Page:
What compromises the users’ experience with the information and the product?

  • Poorly designed product interactions, especially the user interface that fails to match the users’ workflow or conceptualization of the tasks that the product should support
  • Product interface and information that has not been tested with real users performing actual work
  • Information that emphasizes interface manipulation (buttons and forms) and product features and functions rather than the solutions that the user is seeking or the scenarios that support standard use cases
  • Information that fails to explain how to correct common or even some uncommon problems
  • Information that is difficult or impossible to find, especially when topics are poorly labeled, content is strewn across multiple topics, links lead nowhere, and indexes and search mechanisms fail to pinpoint relevant information

If you think that these issues represent the tenants of minimalism, you are correct. Thinking your way through the four principles of minimalism means that you are thinking your way through the major components of the user experience. Let me state them in a way that is easy to understand:

  • Principle One—Users come to our products and information with work to do. They want to complete a task, fix a problem, learn a new capability, and focus on real work. That real work may include learning a concept and getting the facts straight, but the focus is on work rather than knowledge. Does your information help your users do real work without wading through unnecessary clutter?
  • Principle Two—Users have real goals in mind. They want realistic scenarios that match their goals. They want solutions to real problems. If they want to learn about a feature of your product, it is because they want to do something real with that feature, not learn about it for its own sake. If your information doesn’t present a real-life context for the users, it quickly becomes an unusable list with no links to the real world.
  • Principle Three—Users most often seek out information when they have a problem to solve. They get an error message, they fail to complete a task correctly, and the results they get are not what they expected. Does your information support them in understanding unexpected results, troubleshooting a problem, or responding to an error?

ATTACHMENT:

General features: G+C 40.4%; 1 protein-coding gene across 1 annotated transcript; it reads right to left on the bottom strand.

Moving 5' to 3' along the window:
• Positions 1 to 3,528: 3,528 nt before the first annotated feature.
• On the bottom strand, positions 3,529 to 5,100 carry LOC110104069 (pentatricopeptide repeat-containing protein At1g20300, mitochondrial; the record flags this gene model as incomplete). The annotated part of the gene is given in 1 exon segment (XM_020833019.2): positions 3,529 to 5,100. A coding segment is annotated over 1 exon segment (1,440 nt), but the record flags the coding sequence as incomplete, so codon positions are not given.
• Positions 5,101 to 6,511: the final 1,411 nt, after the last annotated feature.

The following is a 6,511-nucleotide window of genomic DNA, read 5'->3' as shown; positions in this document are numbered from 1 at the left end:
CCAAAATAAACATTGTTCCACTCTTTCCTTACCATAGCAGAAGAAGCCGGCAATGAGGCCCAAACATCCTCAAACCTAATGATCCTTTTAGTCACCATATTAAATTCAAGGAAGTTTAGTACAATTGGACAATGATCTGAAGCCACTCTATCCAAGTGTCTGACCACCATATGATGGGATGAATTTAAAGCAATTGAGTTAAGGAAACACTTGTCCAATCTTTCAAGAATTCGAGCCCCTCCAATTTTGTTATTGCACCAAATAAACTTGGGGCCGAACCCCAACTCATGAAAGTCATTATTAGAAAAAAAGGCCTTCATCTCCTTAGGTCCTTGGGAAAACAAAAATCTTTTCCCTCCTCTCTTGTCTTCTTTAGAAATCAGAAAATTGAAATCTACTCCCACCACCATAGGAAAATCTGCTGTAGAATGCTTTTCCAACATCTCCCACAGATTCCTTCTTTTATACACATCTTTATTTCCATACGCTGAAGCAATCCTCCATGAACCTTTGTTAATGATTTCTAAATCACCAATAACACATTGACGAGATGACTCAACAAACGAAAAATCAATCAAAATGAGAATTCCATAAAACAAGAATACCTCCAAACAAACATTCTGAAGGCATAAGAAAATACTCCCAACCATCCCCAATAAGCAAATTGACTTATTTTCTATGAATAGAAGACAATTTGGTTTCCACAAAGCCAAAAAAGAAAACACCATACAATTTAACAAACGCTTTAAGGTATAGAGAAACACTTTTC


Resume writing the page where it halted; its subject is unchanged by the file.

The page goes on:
• Principle Four—Users are busy. They want to find information quickly and easily. If they are using paper or digital paper, they want good tables of contents, indexes, and topic naming conventions that quickly help them locate the information they need. If they are using the Internet or other electronic means to access information, they want good faceted search mechanisms that help them narrow the information to one or two good topics that solve their problems. They certainly don’t want thousands of results, links that don’t work, or information that looks promising but turns out to be incomplete or inaccurate.

For information developers, minimalism is the heart of the user experience. It’s not about writing shorter sentences or using fewer words, although those goals are good as well. Minimalism is about knowing your users and understanding what they are trying to do.

If you want information development to be at the heart of the User Experience initiatives, as promoted by the User Experience Professionals Association, then focus on minimalism first. Information developers founded the Usability Professionals Association. With the name change, the organization is even more relevant to our work today.

Dr. JoAnn Hackos is the CIDM Director.